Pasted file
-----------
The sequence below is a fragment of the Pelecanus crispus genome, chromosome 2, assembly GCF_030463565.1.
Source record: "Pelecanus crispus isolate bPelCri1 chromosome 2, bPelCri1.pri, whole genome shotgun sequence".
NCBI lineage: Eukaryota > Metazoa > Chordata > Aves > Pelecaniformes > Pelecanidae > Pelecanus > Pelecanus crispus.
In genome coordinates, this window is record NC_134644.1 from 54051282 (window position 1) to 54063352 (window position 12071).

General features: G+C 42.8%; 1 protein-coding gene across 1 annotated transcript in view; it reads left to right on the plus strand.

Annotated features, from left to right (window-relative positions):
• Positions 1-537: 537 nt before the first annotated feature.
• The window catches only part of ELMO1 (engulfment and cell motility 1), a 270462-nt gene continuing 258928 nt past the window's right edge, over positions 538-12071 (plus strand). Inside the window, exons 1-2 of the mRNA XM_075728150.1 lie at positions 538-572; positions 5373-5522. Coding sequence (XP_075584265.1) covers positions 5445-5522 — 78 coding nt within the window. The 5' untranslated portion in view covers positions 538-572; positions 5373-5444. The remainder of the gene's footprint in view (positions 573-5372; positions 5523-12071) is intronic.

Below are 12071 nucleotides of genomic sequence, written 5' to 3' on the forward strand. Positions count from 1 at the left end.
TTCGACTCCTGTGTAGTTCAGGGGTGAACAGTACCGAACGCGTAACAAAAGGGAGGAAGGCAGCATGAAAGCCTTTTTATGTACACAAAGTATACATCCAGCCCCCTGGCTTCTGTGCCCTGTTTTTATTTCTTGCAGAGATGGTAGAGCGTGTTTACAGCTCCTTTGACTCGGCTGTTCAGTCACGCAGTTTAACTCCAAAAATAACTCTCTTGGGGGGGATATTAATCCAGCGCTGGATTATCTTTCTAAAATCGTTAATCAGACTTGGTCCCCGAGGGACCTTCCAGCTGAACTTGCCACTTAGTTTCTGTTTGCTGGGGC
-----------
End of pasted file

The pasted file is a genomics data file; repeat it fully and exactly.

The sequence below is a fragment of the Pelecanus crispus genome, chromosome 2, assembly GCF_030463565.1.
Source record: "Pelecanus crispus isolate bPelCri1 chromosome 2, bPelCri1.pri, whole genome shotgun sequence".
NCBI lineage: Eukaryota > Metazoa > Chordata > Aves > Pelecaniformes > Pelecanidae > Pelecanus > Pelecanus crispus.
In genome coordinates, this window is record NC_134644.1 from 54051282 (window position 1) to 54063352 (window position 12071).

General features: G+C 42.8%; 1 protein-coding gene across 1 annotated transcript in view; it reads left to right on the plus strand.

Annotated features, from left to right (window-relative positions):
• Positions 1-537: 537 nt before the first annotated feature.
• The window catches only part of ELMO1 (engulfment and cell motility 1), a 270462-nt gene continuing 258928 nt past the window's right edge, over positions 538-12071 (plus strand). Inside the window, exons 1-2 of the mRNA XM_075728150.1 lie at positions 538-572; positions 5373-5522. Coding sequence (XP_075584265.1) covers positions 5445-5522 — 78 coding nt within the window. The 5' untranslated portion in view covers positions 538-572; positions 5373-5444. The remainder of the gene's footprint in view (positions 573-5372; positions 5523-12071) is intronic.

Below are 12071 nucleotides of genomic sequence, written 5' to 3' on the forward strand. Positions count from 1 at the left end.
TTCGACTCCTGTGTAGTTCAGGGGTGAACAGTACCGAACGCGTAACAAAAGGGAGGAAGGCAGCATGAAAGCCTTTTTATGTACACAAAGTATACATCCAGCCCCCTGGCTTCTGTGCCCTGTTTTTATTTCTTGCAGAGATGGTAGAGCGTGTTTACAGCTCCTTTGACTCGGCTGTTCAGTCACGCAGTTTAACTCCAAAAATAACTCTCTTGGGGGGGATATTAATCCAGCGCTGGATTATCTTTCTAAAATCGTTAATCAGACTTGGTCCCCGAGGGACCTTCCAGCTGAACTTGCCACTTAGTTTCTGTTTGCTGGGGC